Fig. 1: Feature importance in three-period-model (left) and two-period-model (right)

Figure 2 is the visualisation of the classification process generated with a decision tree for three periods. The relative error rate for this decision tree is 0.0227. The criteria for the discrimination of the works composed in the first period are high frequency of transition from the double dominant ninth chord with the root note omitted to the dominant chord, the scarcity of major second descent followed by perfect fourth descent, the scarcity of the second inversion of submediant chord, and the abundance of chromatic ascent after chromatic descent. The chord that discriminates the second period is the high frequency of the first inversion of the tonic chord. Furthermore, the feature that sets the third period apart is the transition from the first inversion of the tonic chord to the first inversion of the dominant seventh chord.

Fig. 2: Decision tree for three periods with harmonic and melodic features

Conclusion and Future Works

In this study, we found out that the periodisation by Lenz (1855) is a valid classification for the first period and the third period in terms of harmony and melody. However, the misclassifications frequently occur with respect to the second period. The accuracies of two-period-models also indicate that the model performs best when the second period is not involved in the target category.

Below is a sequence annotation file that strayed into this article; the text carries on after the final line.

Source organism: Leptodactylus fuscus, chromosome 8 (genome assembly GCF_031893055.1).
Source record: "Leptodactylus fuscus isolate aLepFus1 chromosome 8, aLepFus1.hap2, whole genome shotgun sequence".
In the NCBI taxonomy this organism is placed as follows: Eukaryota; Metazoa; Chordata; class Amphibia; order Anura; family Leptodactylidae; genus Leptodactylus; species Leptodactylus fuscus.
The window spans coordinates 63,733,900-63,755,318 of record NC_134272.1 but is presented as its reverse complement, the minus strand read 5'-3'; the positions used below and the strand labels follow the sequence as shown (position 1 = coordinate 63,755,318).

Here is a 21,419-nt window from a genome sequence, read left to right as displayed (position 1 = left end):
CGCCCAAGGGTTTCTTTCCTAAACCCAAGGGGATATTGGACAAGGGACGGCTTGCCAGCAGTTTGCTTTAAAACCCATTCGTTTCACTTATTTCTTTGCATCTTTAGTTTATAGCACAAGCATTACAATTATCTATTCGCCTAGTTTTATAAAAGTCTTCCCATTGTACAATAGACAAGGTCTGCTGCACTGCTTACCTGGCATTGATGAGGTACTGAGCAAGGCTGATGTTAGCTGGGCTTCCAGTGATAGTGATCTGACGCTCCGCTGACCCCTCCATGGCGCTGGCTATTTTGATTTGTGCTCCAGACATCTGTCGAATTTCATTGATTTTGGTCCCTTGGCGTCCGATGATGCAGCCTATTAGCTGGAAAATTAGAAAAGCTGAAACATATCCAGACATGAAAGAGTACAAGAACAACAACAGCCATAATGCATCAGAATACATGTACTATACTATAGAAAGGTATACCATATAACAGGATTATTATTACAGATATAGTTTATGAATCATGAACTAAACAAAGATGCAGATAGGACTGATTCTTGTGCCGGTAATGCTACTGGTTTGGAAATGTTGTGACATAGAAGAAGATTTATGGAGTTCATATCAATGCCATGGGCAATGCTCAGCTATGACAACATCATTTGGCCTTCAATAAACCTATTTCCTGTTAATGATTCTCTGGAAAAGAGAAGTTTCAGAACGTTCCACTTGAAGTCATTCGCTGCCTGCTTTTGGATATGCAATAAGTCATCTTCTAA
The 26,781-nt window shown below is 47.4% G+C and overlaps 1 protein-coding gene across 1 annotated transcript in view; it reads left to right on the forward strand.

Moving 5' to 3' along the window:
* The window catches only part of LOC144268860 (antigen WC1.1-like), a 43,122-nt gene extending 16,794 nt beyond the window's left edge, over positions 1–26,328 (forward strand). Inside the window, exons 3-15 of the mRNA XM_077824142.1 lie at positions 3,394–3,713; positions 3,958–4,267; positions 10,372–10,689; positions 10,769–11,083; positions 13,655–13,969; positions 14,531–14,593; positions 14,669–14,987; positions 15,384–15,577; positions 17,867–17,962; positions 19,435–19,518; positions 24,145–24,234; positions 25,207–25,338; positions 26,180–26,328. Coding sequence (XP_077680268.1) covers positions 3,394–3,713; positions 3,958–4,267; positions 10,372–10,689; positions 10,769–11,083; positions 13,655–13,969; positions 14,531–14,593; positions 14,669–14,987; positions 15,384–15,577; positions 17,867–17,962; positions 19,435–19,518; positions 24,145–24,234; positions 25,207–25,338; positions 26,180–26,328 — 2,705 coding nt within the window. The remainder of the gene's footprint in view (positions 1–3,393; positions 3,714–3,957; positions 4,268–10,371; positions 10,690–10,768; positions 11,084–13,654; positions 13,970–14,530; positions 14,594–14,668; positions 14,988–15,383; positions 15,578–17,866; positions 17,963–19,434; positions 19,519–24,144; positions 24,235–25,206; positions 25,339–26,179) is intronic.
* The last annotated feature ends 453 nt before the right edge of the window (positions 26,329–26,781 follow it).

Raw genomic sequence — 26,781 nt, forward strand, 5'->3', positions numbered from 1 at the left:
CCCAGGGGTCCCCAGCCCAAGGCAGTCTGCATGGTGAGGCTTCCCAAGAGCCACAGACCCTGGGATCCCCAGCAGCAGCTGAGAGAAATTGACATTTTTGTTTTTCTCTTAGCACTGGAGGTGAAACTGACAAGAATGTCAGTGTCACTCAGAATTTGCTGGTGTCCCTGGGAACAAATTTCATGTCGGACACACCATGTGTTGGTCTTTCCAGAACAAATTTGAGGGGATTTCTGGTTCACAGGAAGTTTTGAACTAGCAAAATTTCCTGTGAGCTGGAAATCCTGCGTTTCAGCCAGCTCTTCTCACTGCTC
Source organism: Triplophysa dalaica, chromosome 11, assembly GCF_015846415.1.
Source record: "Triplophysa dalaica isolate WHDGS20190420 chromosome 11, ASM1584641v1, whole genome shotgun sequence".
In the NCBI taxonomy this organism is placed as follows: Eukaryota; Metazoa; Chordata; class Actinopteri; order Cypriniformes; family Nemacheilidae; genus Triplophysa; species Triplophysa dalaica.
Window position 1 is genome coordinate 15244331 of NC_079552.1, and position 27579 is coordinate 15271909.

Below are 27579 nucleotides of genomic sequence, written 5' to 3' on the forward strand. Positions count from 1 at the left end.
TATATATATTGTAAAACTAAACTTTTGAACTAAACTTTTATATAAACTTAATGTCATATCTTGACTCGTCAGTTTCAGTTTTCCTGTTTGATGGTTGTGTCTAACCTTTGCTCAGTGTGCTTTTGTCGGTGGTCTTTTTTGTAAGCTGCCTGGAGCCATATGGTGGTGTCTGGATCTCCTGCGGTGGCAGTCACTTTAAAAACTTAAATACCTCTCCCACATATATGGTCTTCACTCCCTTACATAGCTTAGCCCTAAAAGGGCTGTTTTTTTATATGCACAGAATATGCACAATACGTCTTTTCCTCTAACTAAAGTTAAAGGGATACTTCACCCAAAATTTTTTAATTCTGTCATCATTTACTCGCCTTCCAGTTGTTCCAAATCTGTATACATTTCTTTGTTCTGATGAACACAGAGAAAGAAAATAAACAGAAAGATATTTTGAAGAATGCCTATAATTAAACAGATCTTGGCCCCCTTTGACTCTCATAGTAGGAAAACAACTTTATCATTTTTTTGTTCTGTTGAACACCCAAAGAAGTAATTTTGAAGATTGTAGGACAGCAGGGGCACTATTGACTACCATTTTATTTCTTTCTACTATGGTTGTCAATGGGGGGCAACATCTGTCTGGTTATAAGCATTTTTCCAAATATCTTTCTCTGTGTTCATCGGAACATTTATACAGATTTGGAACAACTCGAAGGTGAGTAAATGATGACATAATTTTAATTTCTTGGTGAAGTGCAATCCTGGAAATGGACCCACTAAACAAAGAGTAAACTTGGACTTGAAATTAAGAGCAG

The question remains as to whether this result can be interpreted as the periodisation criteria for other genres of his music. The precise boundary that separates the last period from the rest of Beethoven’s early career still remains unclear. This is due to the lack of works composed during the 14 years (1810-1825) in which he did not compose any string quartets. This indicates the necessity for further investigation that involves other genres of his music to compensate for this gap. Additionally, future research should compare the accuracy of the models based on several periodisations other than Lenz (1855) in order to ultimately redraw periodisation boundaries that best classifies the works by Beethoven in terms of stylistic evolution.


  1. Bücken, E. (1931). Ludwig van Beethoven. Athenaion.

  2. Hirano, A. (2012). Ludwig van Beethoven (The Great Composers: Life and Works). Ongaku-no-Tomosha.

  3. Honingh, A. and Bod, R. (2011). “Clustering and classification of music by interval categories.” International Conference on Mathematics and Computation in Music. Springer.

  4. Kerman, J., Tyson, A., and Burnham, S. (2001). “Beethoven.” The New Grove Dictionary of Music and Musicians. 2nd ed. Macmillan.

  5. Lenz, W. v. (1855). Beethoven et Ses Trois Styles. Wentworth Press.

  6. Moroi, S. (1983). Beethoven’s Piano Sonata: Study on Composition. Ongaku-no-Tomosha.

  7. Neuwirth, M., Harasim, D., Moss, F.C., and Rohrmeier, M. (2018). “The Annotated Beethoven Corpus (ABC): A Dataset of Harmonic Analyses of All Beethoven String Quartets.” Frontiers Digital Humanities, 5(16).

  8. Richard, M. C. (2011). “Analyzing Tension and Drama in Beethoven’s First-Movement Sonata Forms.” PhD diss. University of Toronto.

  9. Schenk, E. (1967). “Ausgewählte Aufsätze, Reden und Vorträge.” Wiener musikwissenschaftliche Beiträge 7. Graz.